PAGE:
Whenever I come across a Brett Ratner-related news item (i.e., his latest non-opus), the image of 10,000 teeth-gnashing fanboys immediately comes to mind. The latest news is that Ratner and his producing partners, Bernie Goldman and Ryan Kavanaugh, have acquired The Brothers Grimm: Snow White (in 3D, of course), what Deadline calls "an edgy re-imagining of the German folk tale written by Melissa Wallack." Ratner promised to bring Snow White back to her roots, switching out Walt Disney's miners for robbers, adding a dragon, "edginess" (whatever that means), and comedy. All good fodder for the Ratner-haters in the movie blogosphere. Why, though? Bashing Ratner, especially after his ill-fated involvement in the X-Men: The Last Stand after the departure of Bryan Singer for Superman Returns, has always left me perplexed. Hear me out.

By no means am I suggesting that a close appraisal of Ratner's filmography (the non-French word for "oeuvre") will reveal a heretofore unacknowledged genius filmmaker (it happens, just not here). As a director, Ratner has had a relatively undistinguished, unmemorable career, at least artistically. Canny or lucky when it comes to selecting film projects to direct, the box office take from his films, especially the Rush Hour franchise (please, let's not call it a trilogy) have made him, for better or for worse, a Hollywood player. Outside of the Rush Hour franchise, Ratner's directed exactly two box-office hits, Red Dragon, the second adaptation of Thomas Harris' Hannibal-related novel (inferior to Michael Mann's 1986 adaptation), and X-Men: The Last Stand four years ago.
Ratner's other, less-than-memorable directorial efforts include Money Talks, a dry run for Rush Hour a year later (both starred the shrill Chris Tucker), The Family Man, a Christmas-themed, Nicolas Cage-starrer released ten years ago, and After the Sunset, a low-wattage heist film released in 2004 to indifferent critics, notable primarily for its A- and B-list cast (e.g., Pierce Brosnan, Salma Hayek, Woody Harrelson, and Don Cheadle). Certainly not an auteur, but also unworthy of anything except a shoulder shrug. The fanboy hatred, unsurprisingly, stems from his decision to direct X-Men: The Last Stand after the departure of Bryan Singer and his X2: X-Men United screenwriters, Michael Dougherty and Dan Harris. There, however, Ratner was nothing more than a work-for-hire director, a "hack' by the dictionary's definition (seriously, look it up).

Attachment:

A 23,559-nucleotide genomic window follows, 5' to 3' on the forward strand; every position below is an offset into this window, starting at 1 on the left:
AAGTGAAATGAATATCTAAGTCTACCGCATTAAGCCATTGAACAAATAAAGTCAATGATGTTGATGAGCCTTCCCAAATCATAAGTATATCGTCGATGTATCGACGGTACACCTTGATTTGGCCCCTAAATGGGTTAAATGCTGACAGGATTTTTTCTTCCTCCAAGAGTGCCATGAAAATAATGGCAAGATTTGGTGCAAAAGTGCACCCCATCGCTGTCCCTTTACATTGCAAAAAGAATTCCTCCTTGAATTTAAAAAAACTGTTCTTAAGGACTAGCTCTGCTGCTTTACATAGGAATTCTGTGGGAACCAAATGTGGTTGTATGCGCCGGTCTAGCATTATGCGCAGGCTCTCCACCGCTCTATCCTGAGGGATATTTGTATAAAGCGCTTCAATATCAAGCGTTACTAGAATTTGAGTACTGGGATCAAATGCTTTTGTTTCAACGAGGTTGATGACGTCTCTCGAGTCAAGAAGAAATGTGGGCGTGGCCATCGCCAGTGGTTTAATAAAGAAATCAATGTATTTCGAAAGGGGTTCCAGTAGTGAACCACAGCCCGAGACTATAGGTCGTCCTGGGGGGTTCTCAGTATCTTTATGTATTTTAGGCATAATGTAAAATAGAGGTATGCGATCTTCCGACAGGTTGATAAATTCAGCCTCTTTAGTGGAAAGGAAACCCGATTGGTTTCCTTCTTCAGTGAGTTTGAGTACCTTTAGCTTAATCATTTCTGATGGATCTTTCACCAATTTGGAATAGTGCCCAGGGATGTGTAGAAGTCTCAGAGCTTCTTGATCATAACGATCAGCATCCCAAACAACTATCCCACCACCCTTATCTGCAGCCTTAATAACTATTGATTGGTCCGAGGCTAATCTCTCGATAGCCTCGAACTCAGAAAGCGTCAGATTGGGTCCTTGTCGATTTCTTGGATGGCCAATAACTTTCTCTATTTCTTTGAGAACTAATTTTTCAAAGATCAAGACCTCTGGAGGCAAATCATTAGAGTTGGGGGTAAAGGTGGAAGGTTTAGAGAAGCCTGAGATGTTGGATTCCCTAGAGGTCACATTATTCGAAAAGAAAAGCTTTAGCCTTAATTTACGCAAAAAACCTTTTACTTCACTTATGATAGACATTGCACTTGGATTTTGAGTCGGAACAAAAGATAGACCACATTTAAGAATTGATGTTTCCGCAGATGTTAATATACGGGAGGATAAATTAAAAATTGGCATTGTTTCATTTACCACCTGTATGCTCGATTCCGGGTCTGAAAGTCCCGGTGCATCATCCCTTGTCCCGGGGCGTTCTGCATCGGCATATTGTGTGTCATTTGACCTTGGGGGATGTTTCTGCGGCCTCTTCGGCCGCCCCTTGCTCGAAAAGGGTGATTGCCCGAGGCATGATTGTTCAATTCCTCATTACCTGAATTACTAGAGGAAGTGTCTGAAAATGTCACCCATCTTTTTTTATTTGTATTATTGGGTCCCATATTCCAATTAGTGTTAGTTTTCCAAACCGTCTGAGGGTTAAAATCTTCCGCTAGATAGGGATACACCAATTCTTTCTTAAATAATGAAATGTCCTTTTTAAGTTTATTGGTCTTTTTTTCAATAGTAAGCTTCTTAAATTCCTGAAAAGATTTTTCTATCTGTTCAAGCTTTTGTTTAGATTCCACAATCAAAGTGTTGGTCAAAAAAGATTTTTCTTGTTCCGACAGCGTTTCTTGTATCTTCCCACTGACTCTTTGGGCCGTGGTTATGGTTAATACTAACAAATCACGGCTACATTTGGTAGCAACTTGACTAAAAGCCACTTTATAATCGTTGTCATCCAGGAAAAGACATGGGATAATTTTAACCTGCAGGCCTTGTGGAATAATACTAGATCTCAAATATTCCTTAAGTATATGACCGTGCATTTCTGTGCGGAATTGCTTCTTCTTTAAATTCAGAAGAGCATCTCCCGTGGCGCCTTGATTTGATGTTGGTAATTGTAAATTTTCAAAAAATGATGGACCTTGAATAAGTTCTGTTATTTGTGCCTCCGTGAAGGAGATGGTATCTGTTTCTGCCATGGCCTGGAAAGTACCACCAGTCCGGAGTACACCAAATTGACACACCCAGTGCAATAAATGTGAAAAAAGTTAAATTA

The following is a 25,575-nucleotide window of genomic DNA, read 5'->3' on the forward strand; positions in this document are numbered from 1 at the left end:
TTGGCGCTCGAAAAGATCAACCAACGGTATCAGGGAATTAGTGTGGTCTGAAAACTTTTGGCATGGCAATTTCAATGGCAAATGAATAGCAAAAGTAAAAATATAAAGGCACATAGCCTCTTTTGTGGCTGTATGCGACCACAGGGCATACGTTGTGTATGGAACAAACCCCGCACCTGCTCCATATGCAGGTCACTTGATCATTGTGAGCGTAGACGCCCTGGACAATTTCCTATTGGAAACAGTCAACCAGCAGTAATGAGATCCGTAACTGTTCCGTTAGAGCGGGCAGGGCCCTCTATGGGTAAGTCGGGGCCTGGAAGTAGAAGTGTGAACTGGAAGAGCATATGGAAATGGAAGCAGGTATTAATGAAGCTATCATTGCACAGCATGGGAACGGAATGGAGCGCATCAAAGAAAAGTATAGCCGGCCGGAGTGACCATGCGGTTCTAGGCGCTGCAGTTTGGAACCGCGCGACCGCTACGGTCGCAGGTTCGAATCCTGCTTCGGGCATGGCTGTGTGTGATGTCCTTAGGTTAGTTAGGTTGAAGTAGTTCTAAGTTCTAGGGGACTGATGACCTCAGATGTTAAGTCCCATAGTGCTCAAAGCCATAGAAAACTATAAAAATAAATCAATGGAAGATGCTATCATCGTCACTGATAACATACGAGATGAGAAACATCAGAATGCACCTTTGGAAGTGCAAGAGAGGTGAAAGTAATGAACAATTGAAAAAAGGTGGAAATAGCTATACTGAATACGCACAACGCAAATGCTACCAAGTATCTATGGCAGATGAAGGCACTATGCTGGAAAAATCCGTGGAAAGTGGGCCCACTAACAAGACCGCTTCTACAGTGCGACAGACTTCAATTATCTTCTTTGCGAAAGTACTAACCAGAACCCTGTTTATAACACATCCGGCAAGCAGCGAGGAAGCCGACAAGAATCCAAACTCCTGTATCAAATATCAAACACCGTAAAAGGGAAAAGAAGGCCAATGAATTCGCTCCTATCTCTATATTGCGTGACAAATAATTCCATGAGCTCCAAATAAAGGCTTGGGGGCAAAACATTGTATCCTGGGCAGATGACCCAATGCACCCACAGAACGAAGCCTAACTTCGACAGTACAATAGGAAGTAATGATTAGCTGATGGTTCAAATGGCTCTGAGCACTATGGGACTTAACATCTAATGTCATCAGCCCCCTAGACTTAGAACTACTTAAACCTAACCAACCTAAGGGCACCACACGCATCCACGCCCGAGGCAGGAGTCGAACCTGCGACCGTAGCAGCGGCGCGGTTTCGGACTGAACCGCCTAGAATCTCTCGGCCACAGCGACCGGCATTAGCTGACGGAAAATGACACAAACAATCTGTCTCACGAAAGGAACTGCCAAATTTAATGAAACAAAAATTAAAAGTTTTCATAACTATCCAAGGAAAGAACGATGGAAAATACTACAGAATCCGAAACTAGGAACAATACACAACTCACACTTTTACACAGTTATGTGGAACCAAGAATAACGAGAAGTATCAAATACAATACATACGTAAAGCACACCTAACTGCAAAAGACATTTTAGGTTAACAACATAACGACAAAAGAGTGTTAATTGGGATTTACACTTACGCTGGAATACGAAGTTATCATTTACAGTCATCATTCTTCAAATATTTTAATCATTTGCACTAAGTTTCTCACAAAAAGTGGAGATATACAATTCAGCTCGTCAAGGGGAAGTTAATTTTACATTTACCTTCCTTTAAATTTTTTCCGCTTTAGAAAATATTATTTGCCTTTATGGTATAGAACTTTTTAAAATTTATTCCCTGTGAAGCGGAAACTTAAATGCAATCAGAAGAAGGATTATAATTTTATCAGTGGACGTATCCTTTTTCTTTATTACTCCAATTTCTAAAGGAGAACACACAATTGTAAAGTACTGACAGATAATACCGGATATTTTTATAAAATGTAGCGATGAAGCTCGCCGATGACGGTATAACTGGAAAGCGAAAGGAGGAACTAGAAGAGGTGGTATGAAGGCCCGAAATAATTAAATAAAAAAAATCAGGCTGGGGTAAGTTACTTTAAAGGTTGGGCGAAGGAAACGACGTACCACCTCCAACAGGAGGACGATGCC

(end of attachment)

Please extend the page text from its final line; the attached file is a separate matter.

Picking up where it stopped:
When Ratner stepped in at the end of August in 2005, the release date (summer 2006) for X-Men: The Last Stand was set in adamantium. The screenplay was already written and pre-production was already under way. Ratner wasn't even 20th-Century Fox's first choice (or second choice, after Singer). Matthew Vaughan (next summer's X-Men: First Class, Kick-Ass, Stardust, Layer Cake) initially took the directing reins, but left before production began. Outside of moving the Golden Gate Bridge sequence to the climax, Ratner had little influence on the final screenplay and, therefore, deserved little blame for X-Men: The Last Stand's perceived flaws or shortcomings (I'd classify it as disappointingly mediocre rather than heart-crushingly abysmal as others have).

Those flaws or shortcomings? A screenplay that relegated Jean Grey's promised Phoenix storyline to co-equal or secondary status with the far less compelling "mutant cure" storyline borrowed from Joss Whedon's run on Astonishing X-Men, Cyclops's early exit, Professor Xavier's diminished screen time, the addition of too many mutants (meant, presumably as fan service) at the expense of established characters, and Ratner's direction, a step down or two (or more, depending on who you ask) from Singer. For what it's worth, X-Men: The Last Stand has a 57% score on Rotten Tomatoes and a score of 58 on Metacritic. Assuming you set aside the fallacy involved (from authority); the numbers fall in the mediocre range, not the abysmal one.

All of which leads up back to wondering why, if Ratner has limited responsibility for X-Men: The Last Stand, film and comic fan(boys) have continually treated Ratner with derision and contempt and greeted announcements of his latest efforts, whether producing, directing, or both, with negativity (not to mention hyperbole).

Okay, so that wasn't much of a defense of Ratner, but hey, at least I gave it a shot. That has to count for something.

So what do you think? Was I too kind to Ratner? Does he deserve all the fanboy rage and scorn directed his way since X-Men: The Last Stand came out four long years ago? Should he be prohibited from ever directing again? Or do you think fanboys just love to pile on? Do you want to see a Rush Hour 4? If so, why? Seriously, why? And last, can't we all get along?
categories Cinematical